Posted on Tuesday 16 November 2021

Poppy’s Story: “I thought I was failing at being pregnant”

What should have been an exciting and happy time for Poppy, who was due to give birth any day, turned into one of terror as she was diagnosed with cancer just two days before giving birth to her daughter.

“Not long after I found out I was pregnant I started getting nose bleeds and headaches. I kept going to doctors and they kept telling me it was because I was pregnant. I was coughing up blood clots but apparently it was normal pregnancy symptoms – I thought I was failing at being pregnant, it baffled me that people went on to have more kids. I didn’t put much weight on, didn’t have a bump, lost my appetite, I would just get up go to work, come home and sleep, get up go to work, come home and sleep.”

Shortly after, Poppy found a lump in her nose. After many trips to the doctors and A&E, Poppy was still told that it was unlikely that it was cancer. However, she was becoming more and more unwell, and weeks later, her concerned mum took her to A&E again.

“I was septic, I had sinusitis where the tumour was growing in my face. They gave me oral-morph, so I thought I must have been bad as they gave me morphine while I was pregnant.”

Poppy was then taken in to hospital where she quickly deteriorated over the coming weeks.

“When I was first in hospital they would come in each day and say ‘haven’t got the results, keep hope’, building me up to think it wasn’t anything serious – I held on to that. I was so naïve to cancer that when they told me, all I asked was would I lose my hair?”

On 24th April 2019, 30 weeks pregnant, Poppy was finally diagnosed with Ewing’s Sarcoma and her daughter, Arabella, was delivered six weeks early by caesarean just two days later, at just 4 lbs and 4 ounces, so that Poppy could go in for emergency surgery to remove the tumour.

Poppy post surgery

Poppy post surgery to remove part of her tumour

A month later, Poppy began her chemotherapy treatment. She should have been at home enjoying her newborn baby, but instead she was spending the majority of her time in hospital.

“It was difficult, I could see other people raising their babies how they wanted and there was me in hospital, away from her most of the time. But, she is the reason I kept going.”

After her first nine cycles of chemotherapy, Poppy was transferred to Manchester for proton beam therapy, where her mum, partner, and baby daughter all moved for eight weeks.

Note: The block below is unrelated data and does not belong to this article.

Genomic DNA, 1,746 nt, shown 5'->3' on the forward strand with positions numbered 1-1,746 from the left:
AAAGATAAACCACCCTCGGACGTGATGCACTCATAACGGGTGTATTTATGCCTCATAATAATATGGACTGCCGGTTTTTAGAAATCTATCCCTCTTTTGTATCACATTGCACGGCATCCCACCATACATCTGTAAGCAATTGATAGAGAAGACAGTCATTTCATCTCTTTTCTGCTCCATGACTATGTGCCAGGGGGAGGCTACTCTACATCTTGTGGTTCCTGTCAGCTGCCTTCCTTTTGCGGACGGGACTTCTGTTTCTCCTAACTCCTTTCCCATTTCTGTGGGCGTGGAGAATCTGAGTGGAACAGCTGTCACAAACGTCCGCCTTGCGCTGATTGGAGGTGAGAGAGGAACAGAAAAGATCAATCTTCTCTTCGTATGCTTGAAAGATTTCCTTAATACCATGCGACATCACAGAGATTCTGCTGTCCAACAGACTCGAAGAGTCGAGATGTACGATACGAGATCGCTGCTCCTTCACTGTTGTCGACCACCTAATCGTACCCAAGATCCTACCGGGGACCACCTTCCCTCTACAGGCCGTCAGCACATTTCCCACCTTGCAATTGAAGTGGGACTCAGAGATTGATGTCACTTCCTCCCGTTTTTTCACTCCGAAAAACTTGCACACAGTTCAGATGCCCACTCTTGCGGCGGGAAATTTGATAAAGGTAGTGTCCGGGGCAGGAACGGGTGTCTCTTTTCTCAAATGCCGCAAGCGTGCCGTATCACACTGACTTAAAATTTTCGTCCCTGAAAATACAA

“I had 31 rounds of radiotherapy. I spend more than half the time in hospital there having radiotherapy and chemo. I was so poorly, I was in pain and I couldn’t eat because the cancer was in my jawbone. They tried to give me a nose tube but that wasn’t practical with Arabella so only lasted three days.”

Eventually, the family were able to come back home at the beginning of December. However, it was far from a normal first Christmas together as a family, as Poppy spent most of the holidays in hospital, not finishing her treatment until February 2020.

During this difficult time for Poppy, her and her partner both had to stop working, which meant financial stress on top of everything else they were facing as a family. Their Young Lives vs Cancer social worker, Liz, helped to ease the financial worries by pointing Poppy and her partner in the direction of different grants that were available to them.

“Thank god we had Liz, our social worker. Me and my partner had never been on benefits and it was hard with all the forms. It’s so hard to apply when you’re poorly and you really need it. I wouldn’t have got through it. She would give us Tesco vouchers and just little things to make our lives a lot easier. We got vouchers to do up our flat as well when we moved in, she was just generally really lovely and would put us in touch with people who could help us.”

Poppy’s first year as a mother was far from normal. She faced the toughest year of her life whilst also trying to navigate being a new mother and bonding with her newborn baby.

“It was all taken away from me, I wasn’t given a choice. They would let her and my partner stay with me if I had a side room but sometimes I just didn’t have the energy. There would be days when I couldn’t even lift her.”

Shortly after her treatment ended, Poppy went into isolation due to the coronavirus and she says that this gave her some quality time to be at home and bond with her daughter.

“The whole of last year I didn’t want to leave the house, now I’m up and about and I’ve missed so much with Bella. It upsets me she’s missed out but thank god I had treatment when I did and wasn’t diagnosed this year.

“I feel like me more every day. I’m taking this time as healing time. Some days I wake up and all I want to do is lie in bed and shut out the world but I can’t as I have a two year old and a dog who are keeping me busy!”

Poppy is now 20 months post treatment and thankfully is back to doing normal things with her daughter, Bella, now 2 and a half who enjoys ballet and swimming.

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